An alternative is to use 2 bikes. This is what I did when I worked in The Hague and lived in the city of Breda in The Netherlands.
Every day I rode my first bike to the station early in the morning. Parked it in the bicycle parking area. Took the train. On arrival in The Hague, I got my second bike out of the bicycle parking there and drove to the office.
At the end of the day, the routine repeated itself the other way around.
My brother worked in Rotterdam and also had to commute every day to his work. He had a folding bike. After all those years he really was an expert in folding and unfolding his bike.
On foot, we don’t need any parking space. At most a place to sit down once in a while. It all depends on how dedicated our walk is.
For sure, bikes need parking space. As the city of Amsterdam found out when it tried to solve the bicycle parking problem around its main train station in the city center. They had to extend the bicycle parking space, which is now bigger than any car parking space in or around the city.
When I am walking or cycling I sweat a lot. Not that I have a weight problem, on the contrary. Besides, I don’t mind.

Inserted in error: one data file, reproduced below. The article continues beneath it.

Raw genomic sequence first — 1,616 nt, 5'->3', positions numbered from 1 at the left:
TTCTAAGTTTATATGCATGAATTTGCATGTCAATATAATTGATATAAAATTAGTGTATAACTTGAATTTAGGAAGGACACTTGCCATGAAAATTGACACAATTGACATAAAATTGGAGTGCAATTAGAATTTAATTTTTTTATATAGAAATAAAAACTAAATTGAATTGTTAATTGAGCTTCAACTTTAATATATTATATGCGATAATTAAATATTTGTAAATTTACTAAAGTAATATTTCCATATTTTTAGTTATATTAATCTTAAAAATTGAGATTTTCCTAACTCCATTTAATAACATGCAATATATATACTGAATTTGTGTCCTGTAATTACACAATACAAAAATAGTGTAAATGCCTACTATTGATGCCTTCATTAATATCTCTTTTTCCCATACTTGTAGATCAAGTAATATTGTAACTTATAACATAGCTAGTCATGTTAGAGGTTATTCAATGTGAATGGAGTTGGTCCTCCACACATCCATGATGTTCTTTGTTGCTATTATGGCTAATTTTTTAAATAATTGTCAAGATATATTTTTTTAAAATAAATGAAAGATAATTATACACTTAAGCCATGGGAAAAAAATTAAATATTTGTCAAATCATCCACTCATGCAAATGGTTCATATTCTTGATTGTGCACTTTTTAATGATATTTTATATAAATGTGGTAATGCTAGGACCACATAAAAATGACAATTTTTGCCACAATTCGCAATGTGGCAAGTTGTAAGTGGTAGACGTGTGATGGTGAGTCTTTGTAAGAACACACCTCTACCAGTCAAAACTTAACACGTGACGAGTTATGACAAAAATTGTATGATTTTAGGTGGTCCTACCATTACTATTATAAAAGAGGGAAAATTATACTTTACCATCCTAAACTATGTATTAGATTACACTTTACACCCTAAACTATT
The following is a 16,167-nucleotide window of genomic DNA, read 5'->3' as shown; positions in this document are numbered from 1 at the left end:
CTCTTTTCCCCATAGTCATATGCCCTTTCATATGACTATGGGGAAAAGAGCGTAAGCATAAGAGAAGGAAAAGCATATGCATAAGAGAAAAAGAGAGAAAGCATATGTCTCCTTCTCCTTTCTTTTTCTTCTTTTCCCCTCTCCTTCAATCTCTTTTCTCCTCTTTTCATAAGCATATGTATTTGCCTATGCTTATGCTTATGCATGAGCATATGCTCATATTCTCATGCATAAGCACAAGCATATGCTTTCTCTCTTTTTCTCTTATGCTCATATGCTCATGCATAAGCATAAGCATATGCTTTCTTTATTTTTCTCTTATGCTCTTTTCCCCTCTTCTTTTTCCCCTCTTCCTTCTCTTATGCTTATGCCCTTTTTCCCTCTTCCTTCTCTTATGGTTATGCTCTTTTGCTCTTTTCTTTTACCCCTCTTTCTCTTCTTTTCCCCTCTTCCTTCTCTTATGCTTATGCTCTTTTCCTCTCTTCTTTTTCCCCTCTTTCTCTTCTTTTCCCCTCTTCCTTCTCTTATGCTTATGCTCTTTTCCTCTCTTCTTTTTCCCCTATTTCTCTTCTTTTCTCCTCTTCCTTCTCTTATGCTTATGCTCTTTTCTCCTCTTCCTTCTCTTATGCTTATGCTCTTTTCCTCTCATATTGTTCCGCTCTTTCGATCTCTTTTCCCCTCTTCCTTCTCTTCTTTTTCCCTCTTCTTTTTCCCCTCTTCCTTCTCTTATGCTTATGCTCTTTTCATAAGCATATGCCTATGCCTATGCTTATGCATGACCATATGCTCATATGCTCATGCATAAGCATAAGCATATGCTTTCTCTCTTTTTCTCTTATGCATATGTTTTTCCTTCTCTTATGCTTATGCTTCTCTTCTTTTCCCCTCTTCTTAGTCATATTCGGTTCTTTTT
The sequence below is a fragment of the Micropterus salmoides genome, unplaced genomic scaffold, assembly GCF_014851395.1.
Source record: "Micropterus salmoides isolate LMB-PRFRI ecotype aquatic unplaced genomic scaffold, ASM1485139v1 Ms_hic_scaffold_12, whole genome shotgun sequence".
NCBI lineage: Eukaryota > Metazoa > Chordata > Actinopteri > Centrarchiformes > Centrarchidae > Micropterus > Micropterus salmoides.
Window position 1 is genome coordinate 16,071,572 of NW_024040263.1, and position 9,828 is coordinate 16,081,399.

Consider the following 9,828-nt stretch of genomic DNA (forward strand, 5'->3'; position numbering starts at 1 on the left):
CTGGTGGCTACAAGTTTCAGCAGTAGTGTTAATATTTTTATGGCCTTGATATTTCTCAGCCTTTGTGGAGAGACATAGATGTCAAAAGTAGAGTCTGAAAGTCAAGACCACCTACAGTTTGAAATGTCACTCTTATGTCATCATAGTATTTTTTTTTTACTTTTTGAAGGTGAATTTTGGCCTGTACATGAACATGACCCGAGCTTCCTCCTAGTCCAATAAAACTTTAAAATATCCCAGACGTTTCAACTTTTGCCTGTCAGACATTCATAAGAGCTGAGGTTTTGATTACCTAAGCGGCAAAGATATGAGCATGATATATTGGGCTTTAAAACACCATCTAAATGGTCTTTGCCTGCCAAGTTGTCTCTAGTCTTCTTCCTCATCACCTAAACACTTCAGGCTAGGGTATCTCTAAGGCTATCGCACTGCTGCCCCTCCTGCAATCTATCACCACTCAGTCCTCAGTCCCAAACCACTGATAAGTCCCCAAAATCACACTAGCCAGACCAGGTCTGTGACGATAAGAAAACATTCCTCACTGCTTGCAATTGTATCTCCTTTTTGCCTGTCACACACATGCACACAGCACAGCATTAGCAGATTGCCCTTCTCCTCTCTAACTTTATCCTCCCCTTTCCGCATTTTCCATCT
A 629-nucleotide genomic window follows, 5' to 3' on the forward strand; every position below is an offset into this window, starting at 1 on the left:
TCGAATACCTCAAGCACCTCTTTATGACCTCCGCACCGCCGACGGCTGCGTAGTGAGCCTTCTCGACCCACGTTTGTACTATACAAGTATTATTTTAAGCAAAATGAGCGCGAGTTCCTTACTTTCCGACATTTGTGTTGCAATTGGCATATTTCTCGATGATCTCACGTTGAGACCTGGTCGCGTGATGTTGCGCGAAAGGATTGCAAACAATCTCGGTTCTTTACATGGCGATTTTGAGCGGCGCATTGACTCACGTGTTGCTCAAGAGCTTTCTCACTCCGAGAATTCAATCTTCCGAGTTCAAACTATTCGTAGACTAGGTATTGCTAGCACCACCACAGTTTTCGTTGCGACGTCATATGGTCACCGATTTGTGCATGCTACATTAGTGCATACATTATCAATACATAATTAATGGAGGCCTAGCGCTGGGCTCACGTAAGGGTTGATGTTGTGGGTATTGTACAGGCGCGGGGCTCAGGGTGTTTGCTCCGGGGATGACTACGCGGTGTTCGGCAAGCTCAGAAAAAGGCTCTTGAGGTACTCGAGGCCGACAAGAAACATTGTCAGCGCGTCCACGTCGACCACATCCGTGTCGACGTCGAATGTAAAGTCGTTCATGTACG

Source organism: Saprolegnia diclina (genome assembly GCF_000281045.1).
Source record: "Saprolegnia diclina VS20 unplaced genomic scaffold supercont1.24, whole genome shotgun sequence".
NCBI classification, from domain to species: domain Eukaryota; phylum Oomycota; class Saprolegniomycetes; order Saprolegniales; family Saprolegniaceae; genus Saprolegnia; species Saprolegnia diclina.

But arriving at work totally covered in sweat is not a very nice experience for colleagues. This means that it’s very comfortable to have showers at work.
That’s by no means obvious. Since the rise of the computer, most employees sit behind a desk all day, alternating with sitting in a conference room. No showers are needed. Behind a computer, we don’t sweat.
This computer life is in itself not very healthy. Employers should allow their employees more varied working possibilities. At least allow them to walk every hour for 10 minutes (although this is already actually too little).
Sitting and walking can also be alternated with standing behind your computer or standing during conferences. The latter has the advantage that meetings are usually way shorter.
During lunch, I often went outside for a walk with my colleagues. There was always a city park close by. In the Netherlands, there is also the advantage of nearby rivers, lakes, ponds, or even the sea.
We are able to walk, more or less, when we’re a year old. It’s an ability we profit from often until the last days of our lives.
The advantages of walking are endless. What appeals to me most is stress reduction. Driving, even riding a bike, is always stressful.
Walking is only stressful when at risk from ‘heels on wheels’. Driving in or on a motorized vehicle tends to blur many peoples’ ability to put the risks of others, and their own, in perspective.